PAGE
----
I’ve been quiet here lately. After the trip to Mexico, I took some time off to unwind and enjoy the family unit, and I decided to bite the bullet and do a clean install of OS X as the final attempt to resolve the wifi issues that have plagued me for 18 months.
Prior to the Mexico trip, I took the 10.8.3 update, just on the off-chance that would fix the problem.
It didn’t, and actually, it made life a lot worse.
Right after the update, I couldn’t even launch Chrome. After some digging and experimentation, I discovered that playing any audio caused the coreaudio service to go nuts, maxing out the CPU and running the fan very loudly.
So, I spent my trip tap-dancing to avoid that problem.
Upon my return, I invested in a 2 TB network backup drive and took a full backup (more on that in a minute) to prepare for the rebuild.
After a few days, I’m about 90% back to normal, and so far, no wifi drops. The audio problem also resolved, and I’m able to install the new VPN client that previously (and mysteriously) failed.
Everything seems to be good, fingers crossed.
The one major coda is that I’ve lost the local WordPress install I did about a year ago when I migrated off Posterous.
Since my wife got pregnant, I’ve kept a journal for my daughter to document events in her life. Seemed like a good idea. I started on Posterous, then moved to a local install when they were acquired by Twitter.
I decided to use MAMP to run WordPress locally so I could control all the services. When it came time to install MAMP again, I recovered the old WordPress files and prepared to import the old MySQL database. For the unfamiliar, WordPress stores all its content in MySQL tables; if you have those database files, you’re good. If you don’t, you’re hosed.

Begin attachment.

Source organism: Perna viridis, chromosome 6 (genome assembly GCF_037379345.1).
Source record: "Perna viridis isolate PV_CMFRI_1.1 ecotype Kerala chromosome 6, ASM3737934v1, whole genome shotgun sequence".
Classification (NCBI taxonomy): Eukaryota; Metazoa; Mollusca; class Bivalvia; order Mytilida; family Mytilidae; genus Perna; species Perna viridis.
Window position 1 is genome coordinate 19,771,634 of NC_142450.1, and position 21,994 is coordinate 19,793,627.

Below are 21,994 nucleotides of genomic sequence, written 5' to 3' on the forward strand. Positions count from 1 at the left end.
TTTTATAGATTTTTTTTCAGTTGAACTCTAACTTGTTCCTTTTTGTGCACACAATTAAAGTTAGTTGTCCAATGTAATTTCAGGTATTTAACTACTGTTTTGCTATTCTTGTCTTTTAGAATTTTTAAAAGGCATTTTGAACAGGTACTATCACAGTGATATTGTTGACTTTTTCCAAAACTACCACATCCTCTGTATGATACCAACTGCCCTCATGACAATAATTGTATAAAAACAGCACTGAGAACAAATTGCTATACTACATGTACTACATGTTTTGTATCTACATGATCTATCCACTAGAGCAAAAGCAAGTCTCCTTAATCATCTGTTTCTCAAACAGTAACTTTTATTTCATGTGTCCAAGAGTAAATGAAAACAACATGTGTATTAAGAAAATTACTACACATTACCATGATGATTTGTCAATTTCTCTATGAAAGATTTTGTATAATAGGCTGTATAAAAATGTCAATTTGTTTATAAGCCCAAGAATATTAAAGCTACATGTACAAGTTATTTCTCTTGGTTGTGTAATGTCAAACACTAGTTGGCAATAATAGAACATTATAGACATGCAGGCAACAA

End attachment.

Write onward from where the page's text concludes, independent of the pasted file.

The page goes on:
MAMP installs itself into a directory within Applications, where it keeps the MySQL database files.
However, when I headed into Time Machine, I didn’t see anything in Applications. I couldn’t even open the directory.
After a few hours of Googling, I finally broke down and called Apple Care, and after about an hour of support from two techs, both very helpful, I am hosed.
It turns out that Time Machine will only do full OS backups to Time Capsules over a network connection, not to third party, network-connected drives. I found this out from the senior tech at Apple Care; Time Machine didn’t alert me to this fact, so I mistakenly assumed I had a full backup.
Update: Tim’s comment has prompted me to clarify my statement. Time Machine’s restriction is that it won’t do full OS backups over a network connection to third party drives.
I specifically avoided getting a Time Capsule because of its history of hardware failures, but to be fair, recent models seem to have fixed those issues.
Unfortunately now, I’ve lost about a year’s worth of journal entries. I did have the foresight to take an export from Posterous, salvaging some content, but all the entries after I migrated are lost for good.
That is unless some WordPress expert can correct my understanding of where the content lives.
I’m not angry, just sad that I’ve lost the record of some big events in my daughter’s life like her first steps, holidays, family visits, parties, etc. Luckily, all the pictures and videos from those events were backed up, so it’s not a total loss.
Actually, I’m really sad, but that will pass. Unfortunately now, she’ll have to rely on my terrible memory for that stretch of time.
Retracing the steps of how I got here is a bit funny.
I used a free service, which was probably the first mistake. That service was bought and shuttered, so I migrated to a local solution, assuming that my backup strategy would preserve the data. That assumption was flawed, but only because of a hardware choice.
Technology is hard, so be safe out there.
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